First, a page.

his is the story about how the Wild West was won - Burgundy style. Domaine Michel Gros is located in Vosne-Romanée, one of the most prestigious villages on the Côte d'Or. The domaine has been the sole owner of the Vosne-Romanée premier cru Clos des Réas for the past century and a half. But the Hautes-Côtes, up west of the Côte, has played an important part in the history of the domaine. Today more than half of the production comes from the Hautes-Côtes de Nuits.
– My father was a bit of an adventurer, says Michel Gros. He would visit people in villages like Arcenant, Marey-lès-Fussey, etc. During five years he bought close to 1000 parcels of land there. Then he spent another five years regrouping them.
Exactly half of Domaine Michel Gros' 22 hectares produce red Bourgogne Hautes-Côtes. Another three hectares, added in the early 1980's, produce white of the same appellation. The remaining eight hectares are village appellations in Chambolle-Musigny, Vosne-Romanée, Nuits-Saint-Georges and Morey-Saint-Denis and premier crus in Nuits-Saint-Georges and Vosne-Romanée. There is also a small parcel of grand cru, one fifth of a hectare of Clos de Vougeot.
– Back then it was the renaissance of the Hautes-Côtes, says Michel Gros. All the vineyards there had been destroyed by the phylloxera at the end of the 19th century and very little had been replanted. During the 1960's and the 1970's it was the winegrowers of the Hautes-Côtes and a few from the Côte, like my father, that began replanting the area.
The Hautes-Côtes is the area on top of the Côte d'Or escarpment, and the adjacent area of various valleys and slopes. Only two appellations, both regional, are available – Bourgogne Hautes-Côtes de Nuits and Bourgogne Hautes-Côtes de Beaune, both created in 1961. The Hautes-Côtes de Nuits vineyards of Domaine Michel Gros are located around Arcenant at an altitude of between 360 metres and 420 metres.
– When my father started the climate was a bit cooler in the Hautes-Côtes, says Michel Gros. So it could be quite difficult at times, especially in late vintages. The area has benefitted a lot from global warming. For me 1985 was the turning point. That's when the climate began to change. We began to harvest earlier. We have seen the same changes on the Côte, but not to the same extent. The last 15 vintages or so have been very favourable for the Hautes-Côtes.
The work Jean Gros, Michel's father, put in up in the Hautes-Côtes took ten years. Five years of buying and regrouping all the parcels and five years of clearing and planting the vineyards.
– In 1970 he had managed to regroup the parcels into a single one which covered six hectares, says Michel Gros. One of the reasons the Hautes Côtes hadn't been replanted was that it was so fragmented. There were many small parcels and many owners. Often the parcels were only a few square metres.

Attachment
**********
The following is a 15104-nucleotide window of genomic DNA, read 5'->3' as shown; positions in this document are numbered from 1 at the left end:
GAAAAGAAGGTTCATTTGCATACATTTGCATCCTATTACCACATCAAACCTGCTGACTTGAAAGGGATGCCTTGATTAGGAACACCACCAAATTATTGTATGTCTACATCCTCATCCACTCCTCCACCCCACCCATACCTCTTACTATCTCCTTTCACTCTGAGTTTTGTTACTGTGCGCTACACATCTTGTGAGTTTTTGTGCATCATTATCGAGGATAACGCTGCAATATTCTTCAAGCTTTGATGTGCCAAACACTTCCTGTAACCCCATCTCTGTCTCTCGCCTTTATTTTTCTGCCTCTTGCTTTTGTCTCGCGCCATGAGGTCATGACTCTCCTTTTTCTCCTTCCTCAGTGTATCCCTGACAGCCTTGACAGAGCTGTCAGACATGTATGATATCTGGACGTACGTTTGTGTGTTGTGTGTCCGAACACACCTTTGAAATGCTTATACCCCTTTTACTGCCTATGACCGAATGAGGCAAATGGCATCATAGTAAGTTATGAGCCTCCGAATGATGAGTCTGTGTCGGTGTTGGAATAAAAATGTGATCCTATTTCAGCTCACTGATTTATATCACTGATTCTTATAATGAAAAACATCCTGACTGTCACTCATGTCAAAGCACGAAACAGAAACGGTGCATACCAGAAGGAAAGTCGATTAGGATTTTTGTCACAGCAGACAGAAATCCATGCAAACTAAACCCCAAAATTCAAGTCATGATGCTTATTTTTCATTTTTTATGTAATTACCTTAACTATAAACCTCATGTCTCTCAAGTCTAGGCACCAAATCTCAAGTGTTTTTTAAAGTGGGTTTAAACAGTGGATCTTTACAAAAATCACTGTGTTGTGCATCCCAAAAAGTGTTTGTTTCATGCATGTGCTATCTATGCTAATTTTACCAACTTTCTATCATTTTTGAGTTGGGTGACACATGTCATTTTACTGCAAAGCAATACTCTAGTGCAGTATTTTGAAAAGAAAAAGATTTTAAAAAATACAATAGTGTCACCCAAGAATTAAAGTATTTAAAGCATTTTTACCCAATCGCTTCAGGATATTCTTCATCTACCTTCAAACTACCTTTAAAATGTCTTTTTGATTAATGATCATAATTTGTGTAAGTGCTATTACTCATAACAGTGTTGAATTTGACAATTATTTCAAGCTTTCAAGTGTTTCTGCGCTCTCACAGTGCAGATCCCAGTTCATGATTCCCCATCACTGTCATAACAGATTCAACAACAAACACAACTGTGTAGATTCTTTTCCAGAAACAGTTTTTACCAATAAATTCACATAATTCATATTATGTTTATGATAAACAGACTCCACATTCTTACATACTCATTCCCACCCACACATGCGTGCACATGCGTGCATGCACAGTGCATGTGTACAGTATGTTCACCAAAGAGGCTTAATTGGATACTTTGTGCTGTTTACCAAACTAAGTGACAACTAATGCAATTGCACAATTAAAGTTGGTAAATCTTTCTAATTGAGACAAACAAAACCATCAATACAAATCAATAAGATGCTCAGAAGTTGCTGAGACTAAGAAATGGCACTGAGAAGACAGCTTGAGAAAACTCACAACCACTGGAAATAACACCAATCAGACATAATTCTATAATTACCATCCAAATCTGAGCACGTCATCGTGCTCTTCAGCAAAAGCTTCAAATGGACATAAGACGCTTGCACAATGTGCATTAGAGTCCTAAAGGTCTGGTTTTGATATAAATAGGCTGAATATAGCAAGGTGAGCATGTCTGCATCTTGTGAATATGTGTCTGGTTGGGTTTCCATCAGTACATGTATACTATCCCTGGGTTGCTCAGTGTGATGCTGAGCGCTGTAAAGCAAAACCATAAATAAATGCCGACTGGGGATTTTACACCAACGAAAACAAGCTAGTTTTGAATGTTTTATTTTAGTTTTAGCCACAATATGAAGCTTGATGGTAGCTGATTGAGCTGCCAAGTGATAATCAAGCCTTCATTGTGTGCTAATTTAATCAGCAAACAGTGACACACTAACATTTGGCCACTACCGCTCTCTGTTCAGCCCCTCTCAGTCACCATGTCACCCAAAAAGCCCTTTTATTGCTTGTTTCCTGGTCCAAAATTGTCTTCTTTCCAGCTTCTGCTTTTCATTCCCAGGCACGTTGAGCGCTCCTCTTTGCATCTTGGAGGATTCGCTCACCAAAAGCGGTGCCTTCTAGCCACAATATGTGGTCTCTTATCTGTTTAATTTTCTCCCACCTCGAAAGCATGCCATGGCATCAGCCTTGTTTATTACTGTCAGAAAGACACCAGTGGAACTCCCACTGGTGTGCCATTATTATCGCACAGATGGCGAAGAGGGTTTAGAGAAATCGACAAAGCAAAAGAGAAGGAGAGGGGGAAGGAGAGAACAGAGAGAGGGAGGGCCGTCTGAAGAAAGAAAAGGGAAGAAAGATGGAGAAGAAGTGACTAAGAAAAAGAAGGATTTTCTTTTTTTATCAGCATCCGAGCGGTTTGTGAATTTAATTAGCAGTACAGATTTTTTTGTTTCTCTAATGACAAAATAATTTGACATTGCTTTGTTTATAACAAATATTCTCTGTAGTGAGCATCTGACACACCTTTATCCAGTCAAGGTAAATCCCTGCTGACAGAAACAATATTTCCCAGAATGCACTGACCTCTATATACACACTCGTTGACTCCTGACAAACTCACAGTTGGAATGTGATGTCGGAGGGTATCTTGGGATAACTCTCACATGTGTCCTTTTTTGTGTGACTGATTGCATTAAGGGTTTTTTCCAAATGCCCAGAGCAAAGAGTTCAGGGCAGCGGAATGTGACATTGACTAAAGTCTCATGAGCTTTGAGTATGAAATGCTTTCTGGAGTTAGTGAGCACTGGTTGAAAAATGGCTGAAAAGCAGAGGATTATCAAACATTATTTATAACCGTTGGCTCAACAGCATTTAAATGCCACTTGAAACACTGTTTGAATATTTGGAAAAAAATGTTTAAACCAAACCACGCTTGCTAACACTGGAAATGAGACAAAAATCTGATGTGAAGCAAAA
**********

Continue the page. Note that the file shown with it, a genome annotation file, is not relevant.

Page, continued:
He sees a bright future for the Hautes-Côtes wines. The soil is good, the replanting was done with good quality clones and most of the vines are now between 25 and 40 years old.
– We treat these wines exactly the same way as our Vosne-Romanée or Nuits-Saint-Georges. 18 months of élevage. But there is one thing. This cellar is special in that we use foudres, very large oak barrels, for the Bourgogne and the Bourgogne Hautes-Côtes de Nuits during the first six months after harvest. In April we blend and put the Hautes-Côtes de Nuits in ordinary barrels.
The monopole of Domaine Michel Gros – Vosne-Romanée, Clos des Réas – celebrated its 150th vintage in the Gros family in 2009. This premier cru covers 2.12 hectares and is, as the name suggests, surrounded by a wall.
– I have done some research, explains Michel Gros. The Clos, as we know it today, is about 200 years old. The current wall was built between 1800 and 1810. I don't know if there was an older wall before that. En Réas was mentioned in documents at the Cîteaux Abbey, but I don't know if that referred to the Clos or to the lieu-dit next to it called Aux Réas.
Clos des Réas is triangular in shape. At the northern end, next to Place de la Mairie, is a small house dating back to 1930. It used to be a winegrower's house, but is nowadays only used to accommodate harvesters once a year.
– It's not a very practical house, smiles Michel Gros. It too is triangular in shape, which means the rooms are triangular. Not very easy to furnish.
The house does however protect the vines in the Clos des Réas from the east wind. That, in combination with the surrounding wall, provides a special micro-climate.
– The most important is the fact that the wall protects the vines from both the east wind and the north wind. Inside the Clos des Réas it is slightly warmer. We always harvest two or three days earlier here than in the rest of the village.
– This adds to the character of the wine. In general it is quite a soft wine. No hard tannins. One reason is that the grapes are always very ripe in the Clos des Réas, almost bordering on over-ripe. Ripe tannins, supple and soft. I believe the soil and the micro-climate have a big impact.
The vines range from 15 to 50 years of age. Every ten years part of the Clos des Réas is uprooted and replanted. The wine sees 50 per cent of new oak.
– There is about 50 centimetres of red soil with limestone. The subsoil is oligocene marl, with salmon coloured veins and large limestone blocks. Clos des Réas is a bit special. Normally with marl there is not much stone. But in Clos des Réas there is very much. It is very well drained. When it rains the water passes very quickly through the soil. I would say this is one reason why Clos des Réas produces wine of high quality.
© 2012 Ola Bergman